The other supporting cast all did terrific with the little screen time most of them had. Kurt Russell makes a welcoming return as a character that I assume is Stuntman Mike from ‘Death Proof’ – either way still a welcoming presence. He’s also the narrator and I find it hilarious whenever he tries to pronounce Italian movie titles. Al Pacino was a blast to watch as the tight and yet colorful producer. Mike Moh portrayal of Bruce Lee may have sparked some controversy recently, but I thought he was entertaining regardless and I don’t really think it mocks his legacy at all. I mean, this is the same director who made a four hour movie honoring the legend. Margaret Qualley was crazy good as the hippie girl who’s brain washed into a cult family. It’s crazy to know that Damon Herriman has played Charles Manson twice in the same year and month for this movie and the TV show ‘Mindhunter’, which you should totally check out by the way.
Julia Butters, Luke Perry, Timothy Olyphant, Dakota Fanning, Bruce Dern, and Damian Lewis – a stellar cast that did a stellar job.
After letting the film sit for awhile, there’s so many memorable lines that I would often catch myself recreating just from memory after seeing it twice. There’s so many great moments as well. The lights of LA coming to life at the dust of dawn, or the suspenseful scenes that actually got me feeling tense watching it. Without spoiling anything, but the Spahn Ranch scene where the Manson family stares down a defenseless Cliff Booth as he tries to speak to an old friend was terrifying – reminds me of the opening scene of ‘Inglorious Bastards’, in terms of building up tension that you wait in anticipation to explode.
Still, I think this is the best representation of the Manson family I’ve seen in any movie…by portraying them as absolute buffoons.
And of course with it being a Tarantino movie, the music is lost treasure revived for a modern generation. Always fantastic and incredibly catchy. I can’t think of anything better than Cliff driving around LA with the song ‘Bring a Little Lovin’ playing in the background.
Overall rating: I’ve seen this movie twice already and I still have a desire to watch it again. This is slowly creeping up to being my favorite Quentin Tarantino movie, but time will tell I guess.
Bruce Lee vs Brad Pitt
Not one of Tarantino’s best. But still a pretty damn good and smart movie with cool sequences, great acting and directing, music and scenes that will stay with you long after the movie and you would love to watch again. Loved the combo Pitt-DiCaprio but loved more seeing some famous characters in this film such as Steve Mcqueen and Bruce Lee, who are absolutely hilarious in the movie! 8/10
A love letter to a film industry that is no longer recognisable.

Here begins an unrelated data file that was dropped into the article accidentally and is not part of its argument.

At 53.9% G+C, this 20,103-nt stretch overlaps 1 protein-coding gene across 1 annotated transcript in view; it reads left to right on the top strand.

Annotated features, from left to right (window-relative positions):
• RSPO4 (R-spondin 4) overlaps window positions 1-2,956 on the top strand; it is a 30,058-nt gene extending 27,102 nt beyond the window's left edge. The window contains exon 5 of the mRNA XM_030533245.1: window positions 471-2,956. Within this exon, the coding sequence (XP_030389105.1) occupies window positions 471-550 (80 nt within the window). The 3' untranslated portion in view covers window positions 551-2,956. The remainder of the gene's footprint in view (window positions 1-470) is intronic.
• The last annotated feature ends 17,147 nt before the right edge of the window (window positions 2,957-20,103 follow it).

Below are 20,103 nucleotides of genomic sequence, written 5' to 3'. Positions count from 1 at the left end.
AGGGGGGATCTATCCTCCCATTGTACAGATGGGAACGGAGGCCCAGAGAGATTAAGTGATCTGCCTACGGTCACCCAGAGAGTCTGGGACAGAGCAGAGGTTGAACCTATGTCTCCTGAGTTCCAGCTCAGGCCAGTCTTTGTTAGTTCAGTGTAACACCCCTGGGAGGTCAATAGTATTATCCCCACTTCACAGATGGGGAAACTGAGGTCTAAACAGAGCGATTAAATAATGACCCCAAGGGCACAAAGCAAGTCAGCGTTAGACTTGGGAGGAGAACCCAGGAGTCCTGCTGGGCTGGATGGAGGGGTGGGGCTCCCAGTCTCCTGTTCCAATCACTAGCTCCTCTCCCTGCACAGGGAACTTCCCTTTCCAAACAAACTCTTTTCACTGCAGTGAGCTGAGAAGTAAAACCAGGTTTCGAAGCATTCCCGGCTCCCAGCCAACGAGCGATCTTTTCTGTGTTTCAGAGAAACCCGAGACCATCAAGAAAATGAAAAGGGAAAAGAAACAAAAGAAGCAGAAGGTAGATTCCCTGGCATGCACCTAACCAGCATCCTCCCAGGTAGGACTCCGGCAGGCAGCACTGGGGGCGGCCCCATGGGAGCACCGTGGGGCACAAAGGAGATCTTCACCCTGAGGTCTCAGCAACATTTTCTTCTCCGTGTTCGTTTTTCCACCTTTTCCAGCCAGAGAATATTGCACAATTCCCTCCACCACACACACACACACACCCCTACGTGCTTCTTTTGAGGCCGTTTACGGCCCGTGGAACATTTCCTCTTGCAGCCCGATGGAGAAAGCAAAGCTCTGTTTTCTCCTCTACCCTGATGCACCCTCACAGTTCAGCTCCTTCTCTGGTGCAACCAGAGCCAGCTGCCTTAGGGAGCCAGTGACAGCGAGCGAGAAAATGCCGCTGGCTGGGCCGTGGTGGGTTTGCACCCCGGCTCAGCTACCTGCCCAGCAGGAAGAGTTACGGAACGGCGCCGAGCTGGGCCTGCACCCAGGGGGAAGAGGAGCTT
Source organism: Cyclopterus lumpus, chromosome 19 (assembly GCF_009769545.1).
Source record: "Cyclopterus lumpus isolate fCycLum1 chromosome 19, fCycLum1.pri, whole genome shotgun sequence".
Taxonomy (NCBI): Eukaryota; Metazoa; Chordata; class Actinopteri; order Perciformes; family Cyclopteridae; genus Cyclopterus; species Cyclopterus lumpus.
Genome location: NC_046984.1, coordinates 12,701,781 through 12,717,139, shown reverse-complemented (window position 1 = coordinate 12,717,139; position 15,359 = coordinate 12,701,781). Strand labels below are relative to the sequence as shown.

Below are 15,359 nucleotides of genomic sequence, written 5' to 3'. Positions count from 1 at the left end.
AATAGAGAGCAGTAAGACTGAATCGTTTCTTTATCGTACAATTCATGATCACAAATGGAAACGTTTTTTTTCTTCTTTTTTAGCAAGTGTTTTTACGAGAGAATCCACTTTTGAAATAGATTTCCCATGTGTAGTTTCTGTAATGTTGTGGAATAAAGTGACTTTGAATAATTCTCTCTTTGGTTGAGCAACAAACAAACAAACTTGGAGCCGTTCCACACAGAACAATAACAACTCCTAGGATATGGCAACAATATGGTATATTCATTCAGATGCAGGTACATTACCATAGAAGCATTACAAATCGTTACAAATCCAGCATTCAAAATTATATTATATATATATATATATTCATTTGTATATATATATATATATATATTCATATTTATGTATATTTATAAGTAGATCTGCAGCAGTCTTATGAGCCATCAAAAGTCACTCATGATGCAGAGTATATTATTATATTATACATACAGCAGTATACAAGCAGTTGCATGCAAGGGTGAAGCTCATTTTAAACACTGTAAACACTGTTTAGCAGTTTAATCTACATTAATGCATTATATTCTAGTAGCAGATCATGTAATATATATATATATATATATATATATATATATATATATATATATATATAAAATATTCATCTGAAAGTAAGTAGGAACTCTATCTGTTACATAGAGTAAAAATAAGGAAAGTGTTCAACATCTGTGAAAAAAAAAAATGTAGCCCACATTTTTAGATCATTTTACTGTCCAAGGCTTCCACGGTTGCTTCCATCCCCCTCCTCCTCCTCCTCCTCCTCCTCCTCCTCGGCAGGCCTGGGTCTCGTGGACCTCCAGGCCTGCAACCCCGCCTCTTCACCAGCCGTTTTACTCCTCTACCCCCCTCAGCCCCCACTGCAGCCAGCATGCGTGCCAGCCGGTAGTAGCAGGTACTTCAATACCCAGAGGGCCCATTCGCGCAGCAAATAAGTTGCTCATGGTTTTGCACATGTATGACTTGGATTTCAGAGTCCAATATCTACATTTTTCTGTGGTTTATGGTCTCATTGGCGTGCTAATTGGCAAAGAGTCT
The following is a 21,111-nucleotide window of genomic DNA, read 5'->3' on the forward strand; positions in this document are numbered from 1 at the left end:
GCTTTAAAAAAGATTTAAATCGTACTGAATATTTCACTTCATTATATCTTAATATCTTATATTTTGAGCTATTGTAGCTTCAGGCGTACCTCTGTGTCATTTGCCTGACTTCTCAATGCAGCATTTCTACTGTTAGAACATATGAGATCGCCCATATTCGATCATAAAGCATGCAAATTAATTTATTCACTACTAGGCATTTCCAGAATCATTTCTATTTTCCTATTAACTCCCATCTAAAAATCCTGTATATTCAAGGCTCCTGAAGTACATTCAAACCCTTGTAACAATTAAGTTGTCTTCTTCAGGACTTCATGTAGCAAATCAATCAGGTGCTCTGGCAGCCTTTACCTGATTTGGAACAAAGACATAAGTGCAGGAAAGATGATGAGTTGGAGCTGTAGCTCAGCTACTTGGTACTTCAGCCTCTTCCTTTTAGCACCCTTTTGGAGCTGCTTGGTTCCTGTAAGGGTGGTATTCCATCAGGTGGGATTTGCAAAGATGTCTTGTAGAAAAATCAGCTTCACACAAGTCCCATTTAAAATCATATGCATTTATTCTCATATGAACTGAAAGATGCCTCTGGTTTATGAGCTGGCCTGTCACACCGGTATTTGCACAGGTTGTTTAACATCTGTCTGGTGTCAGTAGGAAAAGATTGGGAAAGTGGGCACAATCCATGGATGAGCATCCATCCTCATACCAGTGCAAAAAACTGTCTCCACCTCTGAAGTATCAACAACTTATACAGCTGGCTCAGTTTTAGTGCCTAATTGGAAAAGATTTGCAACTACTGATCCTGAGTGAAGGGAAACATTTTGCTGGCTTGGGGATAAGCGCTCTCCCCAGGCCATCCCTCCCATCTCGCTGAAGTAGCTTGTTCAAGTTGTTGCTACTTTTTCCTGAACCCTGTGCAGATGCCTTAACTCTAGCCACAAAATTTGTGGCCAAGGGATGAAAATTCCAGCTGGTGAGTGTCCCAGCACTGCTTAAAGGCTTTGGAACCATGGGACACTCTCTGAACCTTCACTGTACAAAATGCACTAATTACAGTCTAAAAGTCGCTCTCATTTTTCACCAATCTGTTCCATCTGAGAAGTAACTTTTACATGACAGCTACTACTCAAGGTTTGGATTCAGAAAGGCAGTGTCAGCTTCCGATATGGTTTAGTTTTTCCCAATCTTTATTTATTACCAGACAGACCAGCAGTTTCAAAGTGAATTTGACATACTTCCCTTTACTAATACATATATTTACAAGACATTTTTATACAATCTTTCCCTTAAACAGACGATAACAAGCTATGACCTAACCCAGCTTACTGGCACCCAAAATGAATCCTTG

It took Quentin Tarantino a lifetime of living, 5 years to write and a 2 hours 41 minutes watch. This is a love letter to a film industry that is no longer recognisable. Hippies, short skirts, westerns….. all have disappeared from our movie world. But worry not, Quentin Tarantino is here to remind us of old school film making from a once beloved industry which has been described as being on life support.
The performances are flawless. I was apprehensive about how the events of August 8, 1969 would be handled. But that is handled tastefully and respectfully, yet with the classic Tarantino flair.
Will be quite a bit for those under 40 who have no recollection of this Hollywood. Some will categorise this as an over indulgent nostalgia trip for movie geeks. And they are likely to be correct. But for those of us who complain that Hollywood is reduced to remakes and comic book films, QT delivers a unique and creative viewing experience.
Original Language en
Runtime 2 hr 41 min (161 min)
Genre Comedy, Drama
Director Quentin Tarantino
Writer Quentin Tarantino
Actors Leonardo DiCaprio, Brad Pitt, Margot Robbie, Emile Hirsch
Country USA, UK, China
Awards Won 2 Oscars. Another 134 wins & 372 nominations.
Production Company Columbia Pictures, Bona Film Group, Heyday Films
Sound Mix Dolby Digital, Dolby Digital (Dolby 5.1), Dolby Atmos, Dolby Surround 7.1
Aspect Ratio 1.33 : 1 (Bounty Law, Interview Segment, Operazione Dyn-O-Mite! Behind the scenes footage, Sharon Tate’s Super 8 footage, & Red Apple Cigarettes Commercial), 1.85 : 1 (The 14 Fists of McCluskey), 2.39 : 1
Camera Aaton A-Minima, Arriflex 435, Panavision Primo, C-, E-, T-Series and Ultra Speed Golden Lenses, Bolex Camera, Panavision Panaflex Millennium XL2, Panavision Primo, C-, E-, T-Series, Ultra Speed Golden, Normal Speed MKII, Ultra Speed MKII, Cooke Varotal and Angenieux Lenses
Laboratory FotoKem Laboratory, Burbank (CA), USA (prints), Harbor Picture Company, Santa Monica (CA), USA (digital intermediate)
Film Length (9 reels)
Negative Format 16 mm (Kodak Ektachrome 100D 7285), 35 mm (Kodak Vision3 200T 5213, Vision3 500T 5219, Eastman Double-X 5222), 8 mm (Kodak Ektachrome 100D 7294)
Cinematographic Process Digital Intermediate (4K) (master format), Dolby Vision, Panavision (anamorphic) (source format), Spherical (source format) (some scenes), Super 35 (3-perf) (source format) (The 14 Fists of McCluskey), Super 8 (source format) (one scene)
Printed Film Format 35 mm (partial blow-up) (Kodak Vision 2383), 70 mm (blow-up) (Kodak Vision 2383), D-Cinema